Friday, February 20, 2015

Asia Trip - Day 9 - Mandalay, Burma

Tue 17
Fly to Mandalay
Explore city. We have an early breakfast this morning and transfer to the airport
for a half-hour flight to Mandalay. Upon arrival, we'll stop at the Mahamuni Buddha, the most sacred shrine in upper Burma, covered with so much gold leaf that its body has lost all proportion. We'll also visit a gold leaf workshop, where sheets of gold are beaten into
gossamer-thin pieces. Placing gold leaf on a Buddha image brings great merit to the faithful, so there is a steady growth of gold layers on Buddha images throughout Burma.
Then we'll take an orientation drive around the city, pausing for lunch at a local restaurant. After checking in to our hotel and some free time, we return to explore more of Mandalay, including Shwenandaw Monastery and Kuthodaw Pagoda, before heading out to Mandalay Hill for a panoramic sunset view (weather permitting). We return to our hotel, and dinner this evening is on your own.

Tel: 011 95 2 364 88
Fax: 011 95 2 364 99

This was a very short flight today. About half an hour. Our tour guide takes care of everything. We don't even have to show our passports. A bus is waiting and we start sightseeing right away.
There is always plenty of bottled water in each bus too. We are well taken care of.

Mandalay is the town of the million motor cycles. Traffic criss-crosses and there don't seem to be any rules. Drivers don't seem to be so aggressive. Traffic just flows.

Pickup trucks with benches are the official city buses.

This is a temple with a very important Buddha. The figure gets his face washed and teeth brushed every morning at 4 am. People come and queue to put more gold leaf on the statue. Women are not allowed in that part.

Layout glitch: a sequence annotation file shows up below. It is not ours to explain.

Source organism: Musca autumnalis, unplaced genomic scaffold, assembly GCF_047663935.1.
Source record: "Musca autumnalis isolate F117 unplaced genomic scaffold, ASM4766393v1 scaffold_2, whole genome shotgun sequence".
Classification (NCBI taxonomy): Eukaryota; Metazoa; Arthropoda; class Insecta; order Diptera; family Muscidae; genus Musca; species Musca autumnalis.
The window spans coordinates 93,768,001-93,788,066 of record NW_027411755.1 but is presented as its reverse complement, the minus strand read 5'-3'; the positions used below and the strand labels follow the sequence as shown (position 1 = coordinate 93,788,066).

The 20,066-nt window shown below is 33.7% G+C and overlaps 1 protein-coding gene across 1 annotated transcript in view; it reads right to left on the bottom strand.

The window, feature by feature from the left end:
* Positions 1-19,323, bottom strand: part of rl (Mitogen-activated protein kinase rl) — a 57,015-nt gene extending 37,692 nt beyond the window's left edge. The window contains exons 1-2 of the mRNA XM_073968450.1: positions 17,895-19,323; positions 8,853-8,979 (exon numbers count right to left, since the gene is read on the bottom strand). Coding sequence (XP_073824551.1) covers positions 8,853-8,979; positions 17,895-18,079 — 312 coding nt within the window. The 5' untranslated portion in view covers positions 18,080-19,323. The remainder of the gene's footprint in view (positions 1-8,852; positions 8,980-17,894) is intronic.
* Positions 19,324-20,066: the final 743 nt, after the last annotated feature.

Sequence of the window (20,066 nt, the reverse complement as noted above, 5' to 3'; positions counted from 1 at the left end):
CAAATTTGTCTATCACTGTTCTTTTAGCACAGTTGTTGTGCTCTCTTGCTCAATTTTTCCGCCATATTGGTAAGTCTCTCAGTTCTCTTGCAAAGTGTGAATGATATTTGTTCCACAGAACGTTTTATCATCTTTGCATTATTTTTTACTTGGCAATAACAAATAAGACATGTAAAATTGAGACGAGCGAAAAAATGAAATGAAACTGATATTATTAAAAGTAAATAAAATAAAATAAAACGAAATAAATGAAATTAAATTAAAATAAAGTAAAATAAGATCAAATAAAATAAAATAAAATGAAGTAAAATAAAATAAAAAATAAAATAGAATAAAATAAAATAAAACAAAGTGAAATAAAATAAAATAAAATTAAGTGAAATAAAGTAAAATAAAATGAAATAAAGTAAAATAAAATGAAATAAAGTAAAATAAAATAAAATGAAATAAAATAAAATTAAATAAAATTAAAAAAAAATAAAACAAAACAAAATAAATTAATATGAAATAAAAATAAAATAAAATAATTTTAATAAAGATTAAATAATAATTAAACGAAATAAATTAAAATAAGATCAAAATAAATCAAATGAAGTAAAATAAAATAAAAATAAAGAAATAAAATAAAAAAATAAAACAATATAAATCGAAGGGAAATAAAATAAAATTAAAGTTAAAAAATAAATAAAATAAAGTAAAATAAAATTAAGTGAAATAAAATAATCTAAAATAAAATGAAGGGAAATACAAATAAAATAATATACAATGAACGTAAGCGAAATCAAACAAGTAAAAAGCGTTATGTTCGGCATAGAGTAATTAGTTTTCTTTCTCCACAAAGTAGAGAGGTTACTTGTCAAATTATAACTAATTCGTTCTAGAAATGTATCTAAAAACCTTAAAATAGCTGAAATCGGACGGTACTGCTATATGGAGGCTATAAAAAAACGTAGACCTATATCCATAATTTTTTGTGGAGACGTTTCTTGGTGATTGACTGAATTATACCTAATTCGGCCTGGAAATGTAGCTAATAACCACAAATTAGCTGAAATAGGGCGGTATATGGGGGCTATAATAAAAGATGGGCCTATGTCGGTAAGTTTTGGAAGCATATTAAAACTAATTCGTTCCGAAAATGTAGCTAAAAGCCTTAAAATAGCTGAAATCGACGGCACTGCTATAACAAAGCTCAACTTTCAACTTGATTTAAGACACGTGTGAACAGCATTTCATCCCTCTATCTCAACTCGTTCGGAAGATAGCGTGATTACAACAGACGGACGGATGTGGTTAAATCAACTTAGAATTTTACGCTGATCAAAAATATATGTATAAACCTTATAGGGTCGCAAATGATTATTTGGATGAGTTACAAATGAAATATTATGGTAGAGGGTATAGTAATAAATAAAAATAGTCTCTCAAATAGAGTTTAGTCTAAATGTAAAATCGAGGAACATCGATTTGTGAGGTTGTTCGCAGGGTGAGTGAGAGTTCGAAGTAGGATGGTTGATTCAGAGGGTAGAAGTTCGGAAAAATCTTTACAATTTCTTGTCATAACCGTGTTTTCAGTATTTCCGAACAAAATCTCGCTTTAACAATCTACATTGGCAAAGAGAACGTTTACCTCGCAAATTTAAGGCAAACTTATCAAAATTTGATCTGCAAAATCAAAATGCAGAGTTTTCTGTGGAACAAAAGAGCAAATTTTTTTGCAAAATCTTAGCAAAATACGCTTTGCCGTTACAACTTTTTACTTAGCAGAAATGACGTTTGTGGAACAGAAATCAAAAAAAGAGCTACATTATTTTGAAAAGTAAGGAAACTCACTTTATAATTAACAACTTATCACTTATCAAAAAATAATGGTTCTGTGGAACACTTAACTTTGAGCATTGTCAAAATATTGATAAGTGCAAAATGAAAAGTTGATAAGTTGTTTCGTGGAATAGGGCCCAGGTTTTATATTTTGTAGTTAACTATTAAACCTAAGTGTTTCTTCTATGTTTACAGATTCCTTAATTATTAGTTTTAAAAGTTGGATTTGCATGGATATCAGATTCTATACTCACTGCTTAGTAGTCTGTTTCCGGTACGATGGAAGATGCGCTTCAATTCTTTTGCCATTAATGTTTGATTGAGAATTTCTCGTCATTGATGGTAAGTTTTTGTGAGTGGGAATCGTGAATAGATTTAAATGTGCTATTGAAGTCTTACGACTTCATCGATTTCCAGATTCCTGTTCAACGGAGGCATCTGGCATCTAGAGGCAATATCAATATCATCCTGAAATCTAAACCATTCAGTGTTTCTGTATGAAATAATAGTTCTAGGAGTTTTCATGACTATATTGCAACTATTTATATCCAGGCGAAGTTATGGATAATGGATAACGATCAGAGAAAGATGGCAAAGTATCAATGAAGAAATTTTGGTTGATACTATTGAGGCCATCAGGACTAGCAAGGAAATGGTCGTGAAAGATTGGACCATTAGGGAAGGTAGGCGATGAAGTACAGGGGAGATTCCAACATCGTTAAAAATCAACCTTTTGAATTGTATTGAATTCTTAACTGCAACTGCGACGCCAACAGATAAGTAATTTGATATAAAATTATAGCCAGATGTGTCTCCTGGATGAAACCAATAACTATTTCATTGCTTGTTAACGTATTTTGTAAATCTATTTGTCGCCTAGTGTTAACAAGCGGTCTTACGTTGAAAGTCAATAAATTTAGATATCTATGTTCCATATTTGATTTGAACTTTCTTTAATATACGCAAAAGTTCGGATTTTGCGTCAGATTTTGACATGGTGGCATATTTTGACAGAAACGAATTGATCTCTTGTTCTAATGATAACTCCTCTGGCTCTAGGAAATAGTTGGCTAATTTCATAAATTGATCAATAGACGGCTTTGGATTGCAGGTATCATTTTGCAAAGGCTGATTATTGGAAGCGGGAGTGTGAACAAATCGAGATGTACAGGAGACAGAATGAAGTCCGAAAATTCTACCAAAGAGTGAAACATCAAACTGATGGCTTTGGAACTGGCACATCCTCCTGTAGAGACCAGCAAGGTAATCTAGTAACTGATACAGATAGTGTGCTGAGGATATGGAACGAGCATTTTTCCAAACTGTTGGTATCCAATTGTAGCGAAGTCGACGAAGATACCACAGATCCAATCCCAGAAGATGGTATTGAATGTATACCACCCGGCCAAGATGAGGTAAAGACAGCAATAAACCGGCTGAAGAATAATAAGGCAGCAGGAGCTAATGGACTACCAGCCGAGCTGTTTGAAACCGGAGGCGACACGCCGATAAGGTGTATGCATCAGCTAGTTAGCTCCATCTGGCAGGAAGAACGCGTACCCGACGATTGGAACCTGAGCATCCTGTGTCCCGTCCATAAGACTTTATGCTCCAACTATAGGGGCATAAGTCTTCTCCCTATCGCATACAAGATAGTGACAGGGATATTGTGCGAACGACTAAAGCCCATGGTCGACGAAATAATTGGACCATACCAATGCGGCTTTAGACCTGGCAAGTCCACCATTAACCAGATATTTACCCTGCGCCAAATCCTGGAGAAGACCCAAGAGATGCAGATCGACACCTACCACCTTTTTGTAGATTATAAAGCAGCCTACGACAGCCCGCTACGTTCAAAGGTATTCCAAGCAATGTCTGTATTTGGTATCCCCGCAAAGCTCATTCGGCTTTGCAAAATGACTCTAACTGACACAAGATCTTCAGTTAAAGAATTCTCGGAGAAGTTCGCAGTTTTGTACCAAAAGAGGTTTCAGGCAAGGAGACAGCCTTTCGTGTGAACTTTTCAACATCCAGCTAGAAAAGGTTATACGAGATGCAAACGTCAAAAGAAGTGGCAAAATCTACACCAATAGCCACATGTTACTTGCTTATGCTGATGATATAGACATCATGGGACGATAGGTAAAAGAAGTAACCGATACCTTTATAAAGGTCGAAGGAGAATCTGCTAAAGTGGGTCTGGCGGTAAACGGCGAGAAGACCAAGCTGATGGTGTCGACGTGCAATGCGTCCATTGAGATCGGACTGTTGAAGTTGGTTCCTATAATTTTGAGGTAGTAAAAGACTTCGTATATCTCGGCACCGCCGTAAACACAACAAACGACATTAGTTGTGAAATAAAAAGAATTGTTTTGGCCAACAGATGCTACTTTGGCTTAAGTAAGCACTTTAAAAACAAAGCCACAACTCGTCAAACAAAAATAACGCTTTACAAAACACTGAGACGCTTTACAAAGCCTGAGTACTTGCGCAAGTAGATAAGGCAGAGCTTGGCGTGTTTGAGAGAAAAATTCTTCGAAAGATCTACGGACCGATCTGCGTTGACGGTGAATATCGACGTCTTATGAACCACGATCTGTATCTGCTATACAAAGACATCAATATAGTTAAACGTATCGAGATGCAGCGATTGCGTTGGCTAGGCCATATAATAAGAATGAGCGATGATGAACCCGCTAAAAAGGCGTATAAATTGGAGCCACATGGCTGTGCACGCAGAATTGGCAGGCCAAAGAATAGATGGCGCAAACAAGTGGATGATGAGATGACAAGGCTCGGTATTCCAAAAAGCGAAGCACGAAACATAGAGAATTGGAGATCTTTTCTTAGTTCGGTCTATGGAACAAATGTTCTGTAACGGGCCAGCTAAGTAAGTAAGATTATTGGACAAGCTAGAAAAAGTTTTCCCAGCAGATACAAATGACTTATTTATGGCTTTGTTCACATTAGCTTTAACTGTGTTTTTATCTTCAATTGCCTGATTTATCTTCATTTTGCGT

There were for large pictures taken at different times ... When the Buddha was new and then in other years. The gold has built up so much that the statue is totally disfigured and 14 cm thick in some places we were told.

The women's view from the side.

Everywhere there is so much to see. All the little intricate details. Can't possible show it all.

We had some free time and I sent James around again with my camera. You had to pay to be allowed to take photos so we just did a quick sticker transfer from my shirt to his.

Took this picture of the entrance when we are leaving.

Couldn't help taking this picture. Does he think his car is a temple? Look at the shoes.

Next stop is the gold leaf factory. Quite interesting. Difficult to understand that the way they do it is their unique way nobody else can do as satisfactory. Is there no easier way than to have to make very special paper from a very special bamboo and then have to pound the gold for hours?

The gold was so thin though that it looked like it was liquid when you moved the paper.

Sonyeon thought gold is shiny but boring. He thinks the colors on him are much nicer.

And off to lunch. The appetizer nibbles are always going quickly ha-ha.

And then we arrive at our hotel. VERY nice! This is the view from our window.